A week in Galicia

Galicia

Jose Luis Mateo of Quinta da Muradella

Erin Drain and I just finished a week in Galicia focused primarily on the wines of Jose Luis Mateo and Quinta da Muradella in Monterrei, and those of Alberto Orte in Valdeorras. Erin represents Olé Imports, which brings regionally specific producers of Spain into the United States. Quinta da Muradella and Alberto Orte are each focused on understanding and preserving the viticultural heritage and quality potential of their respective regions, and as a result stand out as top vintners in each of their areas.

Traveling with Erin was an opportunity for me to take the deep dive approach I prefer, giving in depth time to understanding the work and approach that go into wines I respect and love. We had a fantastic trip. Both projects have been important to the development, as well as the preservation of heritage for their respective regions. It turned out too that our willingness to slow down and be with the producers to see what they wanted to show us meant we witnessed and tasted wines not previously seen by people outside the region. Some of the vineyards we visited were unbelievably remote and difficult to get to through hand-cut mountain roads. We even had to drive through a waterfall pool that went more than half way up the wheel-well of the jeep we were driving for one of them. It was outrageously fun, and felt incredibly special to see the vines once we arrived.

Here’s a look back at photos from our trip as shared along the way via Instagram. (I’m currently traveling German wine. If you want to follow along, check out the trip live as we go there directly on Instagram here.)

Galicia

 

Welcome to Vigo. #spain

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Walking Gorvia vineyard in the village of Pazo with Jose Luis Mateo. The site was the first he planted thirty years ago to make wine for his parents’ bar in Verin before going on to start his Quinta da Muradella winery. Gorvia sits at 410 meters in elevation in impressively rocky soils. The vines grow in a mix of alluvial soils full of granite, quartz, and shale rocks. The site grows a mix of varieties indigenous to Galicia. When phylloxera moved through the region in the 1890s it destroyed the region’s vineyards and afterwards entirely new varieties were planted through the area. At the heart of the Quinta da Muradella Project is Jose Luis’s commitment to preserving the region of Monterrei’s rich viticultural history. In his hunt for old vine sites he successfully rediscovered older indigenous varieties almost lost to the area and has focused his vineyards and winemaking on them ever since. #spain #galicia @erindrain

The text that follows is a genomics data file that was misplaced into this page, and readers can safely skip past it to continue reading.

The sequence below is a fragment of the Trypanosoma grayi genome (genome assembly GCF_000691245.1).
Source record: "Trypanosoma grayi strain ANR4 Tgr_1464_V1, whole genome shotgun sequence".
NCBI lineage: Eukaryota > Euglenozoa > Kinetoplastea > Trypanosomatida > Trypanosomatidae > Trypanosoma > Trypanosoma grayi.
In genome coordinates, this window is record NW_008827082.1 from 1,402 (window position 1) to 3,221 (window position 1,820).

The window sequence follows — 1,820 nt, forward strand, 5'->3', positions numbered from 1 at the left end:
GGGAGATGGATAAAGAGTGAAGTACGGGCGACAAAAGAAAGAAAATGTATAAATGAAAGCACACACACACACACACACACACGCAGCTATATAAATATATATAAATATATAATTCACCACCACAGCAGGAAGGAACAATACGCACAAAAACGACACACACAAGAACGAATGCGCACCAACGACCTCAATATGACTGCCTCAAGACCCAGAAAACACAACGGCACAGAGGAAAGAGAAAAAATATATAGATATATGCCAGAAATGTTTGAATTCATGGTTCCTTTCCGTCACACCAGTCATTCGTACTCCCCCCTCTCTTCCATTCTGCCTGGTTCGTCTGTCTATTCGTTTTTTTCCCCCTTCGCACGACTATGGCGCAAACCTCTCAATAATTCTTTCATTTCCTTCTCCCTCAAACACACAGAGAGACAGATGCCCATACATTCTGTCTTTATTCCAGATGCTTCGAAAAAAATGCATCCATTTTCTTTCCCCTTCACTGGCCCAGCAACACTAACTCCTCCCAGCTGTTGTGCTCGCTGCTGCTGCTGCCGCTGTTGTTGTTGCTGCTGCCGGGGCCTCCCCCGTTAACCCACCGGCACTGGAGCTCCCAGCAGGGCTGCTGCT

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For the wines of Quinta da Muradella Jose Luis Mateo has found focusing on the farming, using organic methods and focusing on the health of the soils, also matching the varieties to the conditions of the site, all for the sake of vine balance, also means there is less work to do when making the wine in the cellar, and to make interesting wines. Here he shows us a site where the soils had been depleted through previous farming practices. In the first photo (with the white flowers) you can see the naturally occurring cover crop that appears when the soil has begun to regain nutrients and be less compacted. The second photo shows the grasses that are the only plants that will grow when the soils have become compacted with little air, and less available nutrients. #spain #galicia @erindrain

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Tank tasting Candea wines with Jose Luis Mateo. #spain #galicia #wine @erindrain

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Visiting Chaves, Portugal for a walk around the old city. #portugal @erindrain

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Jose Luis Mateo at the top of the Castelo de Monterrei discussing the history of winemaking and the geological history of Galicia as it relates to vineyards through the area. Winemaking began in the region during the Celtic era of the 5th century. The Castelo de Monterrei itself was built during the 12th century atop fortifications that go back to the Celtic period. The Celts occupied these southern areas of Galicia through Monterrei until the arrival of the Visigoths just before the 7th century. People of the Celtic era are considered the first Galicians. Winegrowing through the area goes through several important stages of development here in Galicia with this ancient Celtic period being the first. Phylloxera arrived to Monterrei in the 1890s and radically changed what was grown in the region as many varieties do not take easily to grafting. Contemporary commercial winemaking shifts importantly – from being primarily for home use as part of a general subsistence lifestyle – beginning in the 1970s but more earnestly in the 1990s. Jose Luis works to document the winemaking history through the region while also searching out the oldest vineyards through the extended area to find older varieties of the region. As a result several varieties indigenous to Galicia he has successfully recovered and for a few of them he remains the only person to grow and bottle them. He has recently found several varieties we are so far unable to identify as they had been lost entirely, found again in an abandoned vineyard in the mountains near Monterrei. Here we see Jose Luis, he and Erin, overlooking the valley, the hospital in the Medeval castle for pilgrims on the O Camino de Santiago, part of the fortification, the castle itself, and an ancient Roman road up the hill to the castle. #spain #galicia @erindrain